Saturday, June 21, 2008

Digital Artists - The Digiratis - Future Innovators

Piece from Blue Print Magazine on the future of digital media, the digiratis

In Soho one of London's creative central hubs we called them the Digiratis.

They were artists-in-residence, at home, in the classroom, often non professionals.

Their doodles tickled friends, amused by-standers and often trickled into bigger commercial domains.

Before there was video journalism, there were video artists.

Their media included Art Film, community centres, public spaces and museums.

Salvador Dali, Peter Greenaway and their ilk; but it didn't start with them.

Journalism may change attitudes, but art asks kinetic questions, prodding, probing, working outside the bounds of factualness often procuring different results.

And all to often they (journalism and art) collide and produce something wonderful - artistry with a bent for saying something real to the artist.

Great cinematography, documentary with reconstructions and drama does this

Video Art Journalism
We could trace art film to a disputed point in our contemporary visual time line and Wikipedia under Art Film does a good job, though it omits Georges Méliès (December 8, 1861 – January 21, 1938), a stage magician who mastered artistic film making - a true original digiratis (below).

The digirati movement I capture an essence of in the article above: Ones and Zeros for that august publication Blue Print magazine offers a brief insight video innovators who have shaped an alternative video journalism movement - one you may not have be aware of. Here's a snippet:

"Television and film’s yearning for new talent and the holy grail of formats and new ideas produces a perennial round of in-house think tanks, yet outside the industry’s highly structured environment lies this veritable alchemic media community, experimenting with form and shape, talking a language that marries technology with creativity, strategy and delivery"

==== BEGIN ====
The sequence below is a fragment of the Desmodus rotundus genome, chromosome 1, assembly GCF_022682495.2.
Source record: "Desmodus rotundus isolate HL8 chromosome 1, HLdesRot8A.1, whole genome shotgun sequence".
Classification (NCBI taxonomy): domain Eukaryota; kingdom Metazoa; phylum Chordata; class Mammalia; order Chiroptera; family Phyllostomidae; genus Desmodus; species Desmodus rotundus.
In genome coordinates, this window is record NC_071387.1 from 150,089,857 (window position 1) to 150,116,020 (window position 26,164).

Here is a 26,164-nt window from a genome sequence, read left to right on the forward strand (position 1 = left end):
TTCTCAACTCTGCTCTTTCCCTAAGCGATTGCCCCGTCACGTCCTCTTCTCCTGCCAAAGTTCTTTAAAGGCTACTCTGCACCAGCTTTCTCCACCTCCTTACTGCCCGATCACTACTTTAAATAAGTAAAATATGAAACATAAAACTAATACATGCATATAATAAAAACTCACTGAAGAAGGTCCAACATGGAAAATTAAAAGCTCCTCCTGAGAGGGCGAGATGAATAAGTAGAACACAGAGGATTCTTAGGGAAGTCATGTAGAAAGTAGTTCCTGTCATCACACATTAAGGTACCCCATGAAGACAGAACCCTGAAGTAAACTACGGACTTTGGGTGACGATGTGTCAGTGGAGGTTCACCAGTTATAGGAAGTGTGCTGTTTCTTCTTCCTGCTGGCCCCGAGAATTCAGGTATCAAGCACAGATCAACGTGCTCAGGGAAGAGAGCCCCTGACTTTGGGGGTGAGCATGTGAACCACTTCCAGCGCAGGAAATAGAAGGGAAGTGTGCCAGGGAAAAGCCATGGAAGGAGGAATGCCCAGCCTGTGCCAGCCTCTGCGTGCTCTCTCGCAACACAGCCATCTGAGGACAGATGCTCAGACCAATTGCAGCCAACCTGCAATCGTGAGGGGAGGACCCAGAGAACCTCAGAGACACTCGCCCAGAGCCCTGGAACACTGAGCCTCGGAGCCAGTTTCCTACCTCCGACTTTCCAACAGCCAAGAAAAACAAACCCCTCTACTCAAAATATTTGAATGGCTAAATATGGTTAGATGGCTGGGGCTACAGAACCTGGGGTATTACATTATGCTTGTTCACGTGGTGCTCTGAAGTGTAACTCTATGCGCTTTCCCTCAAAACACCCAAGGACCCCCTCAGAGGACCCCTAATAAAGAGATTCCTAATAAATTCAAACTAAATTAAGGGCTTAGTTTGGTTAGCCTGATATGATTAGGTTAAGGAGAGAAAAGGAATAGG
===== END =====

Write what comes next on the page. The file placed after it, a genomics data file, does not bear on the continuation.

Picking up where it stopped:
The skill using a camera and doing everything in the hands of journalists is seen as video journalism, but it has much, much wider connotations amongst the arts and artists.

And here, somewhere is it. The painter with video as both brush and medium breaking conventions and coded rules to produce a body of work which is uniquely theirs.

It is their creation, their creativity, their auterism and it often strikes a public chord, sometimes yielding degrees of controversy.

And when both art collides with journalism amongst the digiratis, we see the creation of form and montage, heightened in programmes such as After Effects, Combustion, motion and 3D studio Max, with results that can be as unpredictable as they can be wonderful.

So you see it might seem absurd to label video journalism as purely factual story telling, for the beauty of the video really does exist in the eye of the beholder.

The question is whether you consider yourself an artist, journalist of even both.

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